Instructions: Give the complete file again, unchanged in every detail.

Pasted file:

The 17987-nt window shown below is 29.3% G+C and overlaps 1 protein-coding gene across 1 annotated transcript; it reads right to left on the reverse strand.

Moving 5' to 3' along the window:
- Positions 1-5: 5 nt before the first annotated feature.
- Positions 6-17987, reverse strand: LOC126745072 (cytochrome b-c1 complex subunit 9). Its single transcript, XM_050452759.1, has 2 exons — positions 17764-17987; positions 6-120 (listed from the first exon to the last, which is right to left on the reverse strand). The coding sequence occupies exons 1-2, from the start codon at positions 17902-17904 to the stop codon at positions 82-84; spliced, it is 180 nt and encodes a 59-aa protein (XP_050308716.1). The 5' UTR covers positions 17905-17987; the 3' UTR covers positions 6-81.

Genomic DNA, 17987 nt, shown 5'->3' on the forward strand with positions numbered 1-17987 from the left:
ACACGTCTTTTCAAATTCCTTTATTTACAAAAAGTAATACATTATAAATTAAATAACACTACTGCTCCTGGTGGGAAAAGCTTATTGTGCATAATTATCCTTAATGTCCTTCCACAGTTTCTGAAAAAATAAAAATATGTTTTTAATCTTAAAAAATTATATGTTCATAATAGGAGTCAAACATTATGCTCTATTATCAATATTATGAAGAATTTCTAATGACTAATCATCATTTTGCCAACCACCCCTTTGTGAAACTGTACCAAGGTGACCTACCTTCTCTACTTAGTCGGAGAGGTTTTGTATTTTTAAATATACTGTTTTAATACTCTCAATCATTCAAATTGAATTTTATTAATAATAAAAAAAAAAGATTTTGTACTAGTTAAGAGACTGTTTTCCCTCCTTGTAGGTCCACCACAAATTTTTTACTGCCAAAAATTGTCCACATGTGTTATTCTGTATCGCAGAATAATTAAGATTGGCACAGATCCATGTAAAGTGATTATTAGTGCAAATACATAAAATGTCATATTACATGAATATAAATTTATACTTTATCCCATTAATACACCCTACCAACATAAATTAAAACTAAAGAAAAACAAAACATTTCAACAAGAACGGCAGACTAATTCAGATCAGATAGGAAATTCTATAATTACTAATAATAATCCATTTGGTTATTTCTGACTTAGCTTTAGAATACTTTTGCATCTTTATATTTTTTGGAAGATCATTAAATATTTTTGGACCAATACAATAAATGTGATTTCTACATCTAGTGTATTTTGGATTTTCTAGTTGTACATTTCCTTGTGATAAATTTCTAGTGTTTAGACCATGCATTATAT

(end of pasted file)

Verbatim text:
The 17987-nt window shown below is 29.3% G+C and overlaps 1 protein-coding gene across 1 annotated transcript; it reads right to left on the reverse strand.

Moving 5' to 3' along the window:
- Positions 1-5: 5 nt before the first annotated feature.
- Positions 6-17987, reverse strand: LOC126745072 (cytochrome b-c1 complex subunit 9). Its single transcript, XM_050452759.1, has 2 exons — positions 17764-17987; positions 6-120 (listed from the first exon to the last, which is right to left on the reverse strand). The coding sequence occupies exons 1-2, from the start codon at positions 17902-17904 to the stop codon at positions 82-84; spliced, it is 180 nt and encodes a 59-aa protein (XP_050308716.1). The 5' UTR covers positions 17905-17987; the 3' UTR covers positions 6-81.

Genomic DNA, 17987 nt, shown 5'->3' on the forward strand with positions numbered 1-17987 from the left:
ACACGTCTTTTCAAATTCCTTTATTTACAAAAAGTAATACATTATAAATTAAATAACACTACTGCTCCTGGTGGGAAAAGCTTATTGTGCATAATTATCCTTAATGTCCTTCCACAGTTTCTGAAAAAATAAAAATATGTTTTTAATCTTAAAAAATTATATGTTCATAATAGGAGTCAAACATTATGCTCTATTATCAATATTATGAAGAATTTCTAATGACTAATCATCATTTTGCCAACCACCCCTTTGTGAAACTGTACCAAGGTGACCTACCTTCTCTACTTAGTCGGAGAGGTTTTGTATTTTTAAATATACTGTTTTAATACTCTCAATCATTCAAATTGAATTTTATTAATAATAAAAAAAAAAGATTTTGTACTAGTTAAGAGACTGTTTTCCCTCCTTGTAGGTCCACCACAAATTTTTTACTGCCAAAAATTGTCCACATGTGTTATTCTGTATCGCAGAATAATTAAGATTGGCACAGATCCATGTAAAGTGATTATTAGTGCAAATACATAAAATGTCATATTACATGAATATAAATTTATACTTTATCCCATTAATACACCCTACCAACATAAATTAAAACTAAAGAAAAACAAAACATTTCAACAAGAACGGCAGACTAATTCAGATCAGATAGGAAATTCTATAATTACTAATAATAATCCATTTGGTTATTTCTGACTTAGCTTTAGAATACTTTTGCATCTTTATATTTTTTGGAAGATCATTAAATATTTTTGGACCAATACAATAAATGTGATTTCTACATCTAGTGTATTTTGGATTTTCTAGTTGTACATTTCCTTGTGATAAATTTCTAGTGTTTAGACCATGCATTATAT